Britain's Queen Elizabeth II Celebrates her Diamond Jubilee

by JoHarrington

On February 6th 1952, George VI died suddenly in his sleep. 60 years on, his daughter Elizabeth is Britain's oldest reigning monarch.

For six decades, Elizabeth Alexandra Mary Windsor has been the monarch of sixteen countries. They used to number 32.

Scattered across them, 156 prime ministers have taken office only after being invited to do so by their Queen. She has reigned through every major event of the second half of the 20th century.

At 85 years old, she is historically the oldest monarch that ever ruled in her realm.

Photo: Queen Elizabeth II
Photo: Queen Elizabeth II

Queen Elizabeth in Sandringham for her 60th Anniversary as Monarch

For her, this isn't merely the day that she became queen. It's also the memorial anniversary of her father's death.

On February 6th 2012, Britain awoke to the grip of severely bad weather. The snow and ice had grounded planes in several airports, including Heathrow. Major motorways seemed just like car-parks, as people waited stationary or maneuvered past abandoned vehicles.

For many, the big issue was how they would get to work, or if it wasn't better to simply stay indoors. Winter was back with a vengeance.

But it was also a great day for patriotism. Those with Royalist fervor could note with glee that their Queen had been on the throne for six decades; and she was still going strong.

Queen Elizabeth II spent most of the day at Sandringham Palace with members of her family. Traditionally, she doesn't emerge on her Accession Day, but she made an exception this year. She visited Dersingham Infants and Nursery School, in nearby King's Lynn, where she met the children and inspected a montage of newspaper print-outs about her Coronation.

In return, the little ones performed a concert, which included Let's Do The Time Warp Again from the musical Rocky Horror Picture Show.

There was also a trip to King's Lynn Town Hall, where Mayor Colin Sampson gave an address thanking the Queen for her dedication as monarch. Queen Elizabeth II then mingled with the crowd outside.

She also had been spotted in public the day before, when she was filmed attending the local West Newton Church. After the service, she met well-wishers at the church gates, receiving flowers and other small gifts.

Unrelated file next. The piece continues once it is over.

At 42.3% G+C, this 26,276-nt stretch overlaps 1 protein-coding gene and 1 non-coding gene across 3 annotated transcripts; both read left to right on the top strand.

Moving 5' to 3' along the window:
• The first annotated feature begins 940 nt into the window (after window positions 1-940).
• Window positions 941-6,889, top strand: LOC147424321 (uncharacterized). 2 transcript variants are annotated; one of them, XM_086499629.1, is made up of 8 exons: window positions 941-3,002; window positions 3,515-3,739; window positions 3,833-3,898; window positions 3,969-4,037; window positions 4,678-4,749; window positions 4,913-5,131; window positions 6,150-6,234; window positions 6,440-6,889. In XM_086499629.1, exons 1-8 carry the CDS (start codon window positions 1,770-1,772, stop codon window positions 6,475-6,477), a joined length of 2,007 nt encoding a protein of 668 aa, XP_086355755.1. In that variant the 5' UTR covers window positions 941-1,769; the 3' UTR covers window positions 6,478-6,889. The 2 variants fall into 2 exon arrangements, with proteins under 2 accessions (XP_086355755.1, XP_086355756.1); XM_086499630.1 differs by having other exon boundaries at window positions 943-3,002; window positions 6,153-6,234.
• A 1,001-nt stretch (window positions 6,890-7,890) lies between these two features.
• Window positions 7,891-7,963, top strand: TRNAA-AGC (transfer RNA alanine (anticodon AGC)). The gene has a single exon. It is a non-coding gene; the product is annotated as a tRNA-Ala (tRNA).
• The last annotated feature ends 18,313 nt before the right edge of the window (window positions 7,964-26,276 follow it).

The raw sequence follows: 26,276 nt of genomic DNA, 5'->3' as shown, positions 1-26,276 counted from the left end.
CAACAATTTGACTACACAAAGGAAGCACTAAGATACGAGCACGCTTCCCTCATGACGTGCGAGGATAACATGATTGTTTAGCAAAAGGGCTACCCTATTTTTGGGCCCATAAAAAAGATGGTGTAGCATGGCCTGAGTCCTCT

This wasn't a grand affair. That will come later in the year, with a whole calendar worth of events to celebrate her Diamond Jubilee. While everyone else views the actual date as Accession Day, the Royal Family have a more personal, sadder anniversary to contemplate.

February 6th is not only the day that Queen Elizabeth II took the throne. It was also when her father, George VI, died.

It's difficult to imagine the enormity of emotion that must have swamped the Queen in 1952.  She had to simultaneously assimilate the facts that she had lost a parent and gained the crown of several countries.

Elizabeth wasn't even at home. Her father had waved her off at the airport, less than a week before. She was miles away in Kenya, when her husband, Prince Philip, received and then broke the news to her.

She has said since that she never sees February 6th as a day of celebration for her crown, but a day of mourning for her father.

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Explore the world of a princess, who was never born to be queen, as she celebrates 60 years on the throne.
The Real Elizabeth: An Intimate Portr...Queen Elizabeth II: A Diamond Jubilee...Elizabeth the Queen: The Life of a Mo...
Elizabeth II is the constitutional monarch of 16 out of the 54 sovereign states within the Commonwealth of Nations, and Head of the Commonwealth. In order of foundation, the 16 independent Commonwealth realms are the United Kingdom, Canada, Australia, New Zealand, Jamaica, Barbados, the Bahamas, Grenada, Papua New Guinea, the Solomon Islands, Tuvalu, Saint Lucia, Saint Vincent and ...